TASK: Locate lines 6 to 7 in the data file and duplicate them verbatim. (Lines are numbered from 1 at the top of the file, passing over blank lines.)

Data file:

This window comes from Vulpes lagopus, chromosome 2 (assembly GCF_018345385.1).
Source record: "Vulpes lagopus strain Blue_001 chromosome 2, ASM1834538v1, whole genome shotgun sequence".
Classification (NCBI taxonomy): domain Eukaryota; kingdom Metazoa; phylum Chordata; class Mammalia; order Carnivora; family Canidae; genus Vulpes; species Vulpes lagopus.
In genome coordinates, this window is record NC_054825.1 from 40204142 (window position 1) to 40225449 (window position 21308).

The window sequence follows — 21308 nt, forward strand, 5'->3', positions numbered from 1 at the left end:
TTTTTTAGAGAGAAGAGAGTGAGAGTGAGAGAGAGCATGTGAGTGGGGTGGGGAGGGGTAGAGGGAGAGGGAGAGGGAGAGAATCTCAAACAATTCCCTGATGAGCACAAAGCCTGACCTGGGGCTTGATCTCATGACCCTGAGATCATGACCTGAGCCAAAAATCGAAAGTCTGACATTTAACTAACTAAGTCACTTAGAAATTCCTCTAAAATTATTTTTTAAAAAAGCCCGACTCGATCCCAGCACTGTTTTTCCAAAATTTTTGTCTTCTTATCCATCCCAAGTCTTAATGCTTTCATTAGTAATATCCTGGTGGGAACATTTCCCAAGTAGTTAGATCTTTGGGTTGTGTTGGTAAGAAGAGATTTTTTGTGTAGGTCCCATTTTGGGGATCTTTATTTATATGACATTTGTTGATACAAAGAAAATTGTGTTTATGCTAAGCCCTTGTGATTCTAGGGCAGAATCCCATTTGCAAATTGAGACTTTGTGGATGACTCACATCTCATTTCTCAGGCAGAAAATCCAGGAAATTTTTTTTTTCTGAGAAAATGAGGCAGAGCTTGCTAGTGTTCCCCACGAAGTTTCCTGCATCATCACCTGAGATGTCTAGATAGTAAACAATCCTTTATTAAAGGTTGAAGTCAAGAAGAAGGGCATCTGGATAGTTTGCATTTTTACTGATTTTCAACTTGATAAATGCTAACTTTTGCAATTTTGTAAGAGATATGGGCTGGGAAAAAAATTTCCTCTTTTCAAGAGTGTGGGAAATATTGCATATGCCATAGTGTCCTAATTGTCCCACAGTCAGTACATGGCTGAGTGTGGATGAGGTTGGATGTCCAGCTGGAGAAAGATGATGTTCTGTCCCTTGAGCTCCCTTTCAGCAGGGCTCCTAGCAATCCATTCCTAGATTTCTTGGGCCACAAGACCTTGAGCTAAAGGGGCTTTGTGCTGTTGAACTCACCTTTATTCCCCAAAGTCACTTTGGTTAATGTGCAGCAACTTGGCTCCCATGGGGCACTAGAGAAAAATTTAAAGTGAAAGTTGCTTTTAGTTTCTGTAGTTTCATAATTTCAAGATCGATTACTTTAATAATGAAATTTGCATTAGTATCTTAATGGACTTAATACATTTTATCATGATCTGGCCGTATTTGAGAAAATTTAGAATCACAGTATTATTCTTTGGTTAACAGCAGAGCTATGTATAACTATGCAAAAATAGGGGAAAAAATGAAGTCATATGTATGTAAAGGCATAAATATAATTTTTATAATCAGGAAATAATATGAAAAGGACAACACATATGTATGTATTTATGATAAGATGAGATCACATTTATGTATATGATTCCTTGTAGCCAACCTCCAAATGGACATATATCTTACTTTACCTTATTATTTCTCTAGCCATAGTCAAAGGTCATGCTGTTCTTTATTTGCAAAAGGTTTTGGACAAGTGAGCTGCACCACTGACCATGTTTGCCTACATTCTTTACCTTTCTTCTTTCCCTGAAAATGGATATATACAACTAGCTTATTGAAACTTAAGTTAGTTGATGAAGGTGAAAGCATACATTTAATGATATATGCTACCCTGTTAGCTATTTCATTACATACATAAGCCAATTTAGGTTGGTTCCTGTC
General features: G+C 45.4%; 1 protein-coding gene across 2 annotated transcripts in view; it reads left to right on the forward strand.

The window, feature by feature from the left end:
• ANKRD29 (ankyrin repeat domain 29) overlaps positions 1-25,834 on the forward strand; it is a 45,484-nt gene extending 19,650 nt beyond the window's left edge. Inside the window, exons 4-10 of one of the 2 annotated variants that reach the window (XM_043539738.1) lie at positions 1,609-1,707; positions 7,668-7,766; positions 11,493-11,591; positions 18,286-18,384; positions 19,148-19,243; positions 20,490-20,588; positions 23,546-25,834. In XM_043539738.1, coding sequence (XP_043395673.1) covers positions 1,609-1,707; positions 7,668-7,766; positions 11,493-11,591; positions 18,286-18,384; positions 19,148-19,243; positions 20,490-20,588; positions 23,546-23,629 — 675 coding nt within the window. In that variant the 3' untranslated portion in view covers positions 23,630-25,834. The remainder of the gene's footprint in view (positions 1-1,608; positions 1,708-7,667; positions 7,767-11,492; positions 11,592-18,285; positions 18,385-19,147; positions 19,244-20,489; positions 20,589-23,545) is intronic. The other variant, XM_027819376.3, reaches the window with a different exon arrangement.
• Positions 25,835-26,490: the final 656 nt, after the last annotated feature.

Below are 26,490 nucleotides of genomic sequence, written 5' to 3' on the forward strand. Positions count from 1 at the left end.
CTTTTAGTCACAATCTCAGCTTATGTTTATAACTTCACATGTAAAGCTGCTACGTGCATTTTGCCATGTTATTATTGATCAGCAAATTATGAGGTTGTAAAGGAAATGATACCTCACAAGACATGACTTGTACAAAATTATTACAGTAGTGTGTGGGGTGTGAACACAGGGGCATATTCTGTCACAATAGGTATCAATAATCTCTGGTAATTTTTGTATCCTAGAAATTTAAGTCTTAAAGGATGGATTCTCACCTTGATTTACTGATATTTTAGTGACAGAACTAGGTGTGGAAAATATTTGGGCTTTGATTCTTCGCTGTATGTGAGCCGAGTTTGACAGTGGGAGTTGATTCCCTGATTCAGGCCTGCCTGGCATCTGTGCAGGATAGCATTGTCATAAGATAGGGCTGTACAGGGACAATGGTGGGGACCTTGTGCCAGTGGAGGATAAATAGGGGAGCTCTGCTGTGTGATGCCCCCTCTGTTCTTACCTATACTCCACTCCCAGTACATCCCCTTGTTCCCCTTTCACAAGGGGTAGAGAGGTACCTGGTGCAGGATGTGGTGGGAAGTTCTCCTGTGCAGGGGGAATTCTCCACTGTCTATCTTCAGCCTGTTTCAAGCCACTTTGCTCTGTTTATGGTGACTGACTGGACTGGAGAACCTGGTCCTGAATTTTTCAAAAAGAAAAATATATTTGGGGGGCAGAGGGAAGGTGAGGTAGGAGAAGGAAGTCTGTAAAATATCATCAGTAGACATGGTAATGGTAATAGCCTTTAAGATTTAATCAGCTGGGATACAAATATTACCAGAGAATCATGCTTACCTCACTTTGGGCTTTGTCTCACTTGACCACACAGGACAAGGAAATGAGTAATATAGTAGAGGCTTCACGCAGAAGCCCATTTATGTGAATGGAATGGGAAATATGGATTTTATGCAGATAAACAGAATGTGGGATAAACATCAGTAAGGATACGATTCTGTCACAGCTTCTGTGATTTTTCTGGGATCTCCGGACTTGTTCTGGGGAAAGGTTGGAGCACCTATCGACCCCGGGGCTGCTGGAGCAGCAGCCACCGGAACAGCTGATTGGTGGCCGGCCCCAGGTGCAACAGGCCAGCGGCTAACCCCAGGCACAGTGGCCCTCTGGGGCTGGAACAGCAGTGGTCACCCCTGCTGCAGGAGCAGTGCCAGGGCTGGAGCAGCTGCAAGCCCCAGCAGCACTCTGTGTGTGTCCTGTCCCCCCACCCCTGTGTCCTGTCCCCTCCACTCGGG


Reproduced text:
TTTTTTAGAGAGAAGAGAGTGAGAGTGAGAGAGAGCATGTGAGTGGGGTGGGGAGGGGTAGAGGGAGAGGGAGAGGGAGAGAATCTCAAACAATTCCCTGATGAGCACAAAGCCTGACCTGGGGCTTGATCTCATGACCCTGAGATCATGACCTGAGCCAAAAATCGAAAGTCTGACATTTAACTAACTAAGTCACTTAGAAATTCCTCTAAAATTATTTTTTAAAAAAGCCCGACTCGATCCCAGCACTGTTTTTCCAAAATTTTTGTCTTCTTATCCATCCCAAGTCTTAATGCTTTCATTAGTAATATCCTGGTGGGAACATTTCCCAAGTAGTTAGATCTTTGGGTTGTGTTGGTAAGAAGAGATTTTTTGTGTAGGTCCCATTTTGGGGATCTTTATTTATATGACATTTGTTGATACAAAGAAAATTGTGTTTATGCTAAGCCCTTGTGATTCTAGGGCAGAATCCCATTTGCAAATTGAGACTTTGTGGATGACTCACATCTCATTTCTCAGGCAGAAAATCCAGGAAATTTTTTTTTTCTGAGAAAATGAGGCAGAGCTTGCTAGTGTTCCCCACGAAGTTTCCTGCATCATCACCTGAGATGTCTAGATAGTAAACAATCCTTTATTAAAGGTTGAAGTCAAGAAGAAGGGCATCTGGATAGTTTGCATTTTTACTGATTTTCAACTTGATAAATGCTAACTTTTGCAATTTTGTAAGAGATATGGGCTGGGAAAAAAATTTCCTCTTTTCAAGAGTGTGGGAAATATTGCATATGCCATAGTGTCCTAATTGTCCCACAGTCAGTACATGGCTGAGTGTGGATGAGGTTGGATGTCCAGCTGGAGAAAGATGATGTTCTGTCCCTTGAGCTCCCTTTCAGCAGGGCTCCTAGCAATCCATTCCTAGATTTCTTGGGCCACAAGACCTTGAGCTAAAGGGGCTTTGTGCTGTTGAACTCACCTTTATTCCCCAAAGTCACTTTGGTTAATGTGCAGCAACTTGGCTCCCATGGGGCACTAGAGAAAAATTTAAAGTGAAAGTTGCTTTTAGTTTCTGTAGTTTCATAATTTCAAGATCGATTACTTTAATAATGAAATTTGCATTAGTATCTTAATGGACTTAATACATTTTATCATGATCTGGCCGTATTTGAGAAAATTTAGAATCACAGTATTATTCTTTGGTTAACAGCAGAGCTATGTATAACTATGCAAAAATAGGGGAAAAAATGAAGTCATATGTATGTAAAGGCATAAATATAATTTTTATAATCAGGAAATAATATGAAAAGGACAACACATATGTATGTATTTATGATAAGATGAGATCACATTTATGTATATGATTCCTTGTAGCCAACCTCCAAATGGACATATATCTTACTTTACCTTATTATTTCTCTAGCCATAGTCAAAGGTCATGCTGTTCTTTATTTGCAAAAGGTTTTGGACAAGTGAGCTGCACCACTGACCATGTTTGCCTACATTCTTTACCTTTCTTCTTTCCCTGAAAATGGATATATACAACTAGCTTATTGAAACTTAAGTTAGTTGATGAAGGTGAAAGCATACATTTAATGATATATGCTACCCTGTTAGCTATTTCATTACATACATAAGCCAATTTAGGTTGGTTCCTGTC
General features: G+C 45.4%; 1 protein-coding gene across 2 annotated transcripts in view; it reads left to right on the forward strand.